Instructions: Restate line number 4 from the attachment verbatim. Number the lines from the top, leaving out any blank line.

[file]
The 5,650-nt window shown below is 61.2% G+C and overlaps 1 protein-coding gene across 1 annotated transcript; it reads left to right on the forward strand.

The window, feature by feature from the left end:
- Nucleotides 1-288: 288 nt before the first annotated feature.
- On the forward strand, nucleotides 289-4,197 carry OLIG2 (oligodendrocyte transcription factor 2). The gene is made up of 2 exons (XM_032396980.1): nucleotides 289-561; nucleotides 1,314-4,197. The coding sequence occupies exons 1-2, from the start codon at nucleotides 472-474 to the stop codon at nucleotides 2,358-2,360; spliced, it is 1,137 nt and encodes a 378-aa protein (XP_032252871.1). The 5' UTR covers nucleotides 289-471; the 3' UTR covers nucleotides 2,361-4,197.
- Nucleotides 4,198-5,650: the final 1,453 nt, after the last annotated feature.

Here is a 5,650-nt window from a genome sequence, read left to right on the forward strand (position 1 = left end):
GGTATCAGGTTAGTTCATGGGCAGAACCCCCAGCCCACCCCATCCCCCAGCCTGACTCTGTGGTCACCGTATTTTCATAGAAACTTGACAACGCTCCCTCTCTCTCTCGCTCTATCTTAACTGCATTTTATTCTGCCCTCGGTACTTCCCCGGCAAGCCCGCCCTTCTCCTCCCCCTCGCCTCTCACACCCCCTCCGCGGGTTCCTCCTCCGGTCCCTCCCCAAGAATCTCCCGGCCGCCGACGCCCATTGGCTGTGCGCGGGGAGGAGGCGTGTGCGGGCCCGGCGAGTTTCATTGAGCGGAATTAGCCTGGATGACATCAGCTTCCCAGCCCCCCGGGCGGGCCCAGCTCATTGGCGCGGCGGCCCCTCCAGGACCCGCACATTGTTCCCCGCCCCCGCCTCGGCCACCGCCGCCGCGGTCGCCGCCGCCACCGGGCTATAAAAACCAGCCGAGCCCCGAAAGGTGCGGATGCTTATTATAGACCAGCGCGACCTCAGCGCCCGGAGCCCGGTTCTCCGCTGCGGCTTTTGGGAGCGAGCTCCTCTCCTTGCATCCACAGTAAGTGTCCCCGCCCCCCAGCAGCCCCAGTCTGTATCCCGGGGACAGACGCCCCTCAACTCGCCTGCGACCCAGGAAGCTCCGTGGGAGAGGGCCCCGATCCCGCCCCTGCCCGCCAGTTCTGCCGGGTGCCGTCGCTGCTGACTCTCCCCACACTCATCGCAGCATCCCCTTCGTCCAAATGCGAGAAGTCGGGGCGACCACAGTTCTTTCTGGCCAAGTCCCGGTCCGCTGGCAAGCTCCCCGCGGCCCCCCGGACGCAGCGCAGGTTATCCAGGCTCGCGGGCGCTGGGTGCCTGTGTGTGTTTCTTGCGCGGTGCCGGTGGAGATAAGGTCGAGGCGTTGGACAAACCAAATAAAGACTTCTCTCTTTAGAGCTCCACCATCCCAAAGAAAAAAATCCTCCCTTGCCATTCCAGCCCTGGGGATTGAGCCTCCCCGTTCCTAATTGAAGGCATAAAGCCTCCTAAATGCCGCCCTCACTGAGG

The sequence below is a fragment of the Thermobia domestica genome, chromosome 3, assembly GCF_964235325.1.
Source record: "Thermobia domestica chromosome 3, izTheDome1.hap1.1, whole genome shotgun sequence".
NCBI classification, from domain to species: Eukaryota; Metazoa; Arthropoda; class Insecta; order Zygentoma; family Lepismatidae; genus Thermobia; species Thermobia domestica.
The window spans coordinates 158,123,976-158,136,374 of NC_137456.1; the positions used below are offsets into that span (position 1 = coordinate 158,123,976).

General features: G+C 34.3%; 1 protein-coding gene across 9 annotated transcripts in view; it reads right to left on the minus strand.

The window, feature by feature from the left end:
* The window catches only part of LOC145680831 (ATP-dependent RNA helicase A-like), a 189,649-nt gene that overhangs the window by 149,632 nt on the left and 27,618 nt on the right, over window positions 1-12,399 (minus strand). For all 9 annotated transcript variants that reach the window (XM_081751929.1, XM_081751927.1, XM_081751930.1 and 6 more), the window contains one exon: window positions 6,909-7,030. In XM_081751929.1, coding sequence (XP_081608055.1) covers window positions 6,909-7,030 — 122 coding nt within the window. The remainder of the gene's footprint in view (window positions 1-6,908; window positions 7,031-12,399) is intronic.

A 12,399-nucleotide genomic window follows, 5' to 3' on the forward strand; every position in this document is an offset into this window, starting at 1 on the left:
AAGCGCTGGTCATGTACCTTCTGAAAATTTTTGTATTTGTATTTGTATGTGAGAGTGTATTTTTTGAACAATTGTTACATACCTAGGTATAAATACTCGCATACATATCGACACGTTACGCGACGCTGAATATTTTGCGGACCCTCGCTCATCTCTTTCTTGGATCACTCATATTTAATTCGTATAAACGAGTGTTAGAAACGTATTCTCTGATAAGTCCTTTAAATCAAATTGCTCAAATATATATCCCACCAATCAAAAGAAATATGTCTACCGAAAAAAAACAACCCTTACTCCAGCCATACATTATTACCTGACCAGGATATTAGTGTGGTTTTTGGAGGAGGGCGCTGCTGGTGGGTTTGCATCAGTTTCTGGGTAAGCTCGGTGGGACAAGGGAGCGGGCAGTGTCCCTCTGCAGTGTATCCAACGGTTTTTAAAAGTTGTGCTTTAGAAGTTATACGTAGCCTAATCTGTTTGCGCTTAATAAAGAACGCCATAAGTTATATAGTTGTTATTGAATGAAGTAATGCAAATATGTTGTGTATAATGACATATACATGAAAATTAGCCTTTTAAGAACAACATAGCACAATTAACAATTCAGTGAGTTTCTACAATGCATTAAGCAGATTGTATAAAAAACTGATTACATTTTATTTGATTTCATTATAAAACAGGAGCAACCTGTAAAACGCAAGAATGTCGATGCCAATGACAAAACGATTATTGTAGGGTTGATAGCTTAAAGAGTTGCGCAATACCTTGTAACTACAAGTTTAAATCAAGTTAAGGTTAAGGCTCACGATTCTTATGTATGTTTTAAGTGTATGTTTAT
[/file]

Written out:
- On the forward strand, nucleotides 289-4,197 carry OLIG2 (oligodendrocyte transcription factor 2). The gene is made up of 2 exons (XM_032396980.1): nucleotides 289-561; nucleotides 1,314-4,197. The coding sequence occupies exons 1-2, from the start codon at nucleotides 472-474 to the stop codon at nucleotides 2,358-2,360; spliced, it is 1,137 nt and encodes a 378-aa protein (XP_032252871.1). The 5' UTR covers nucleotides 289-471; the 3' UTR covers nucleotides 2,361-4,197.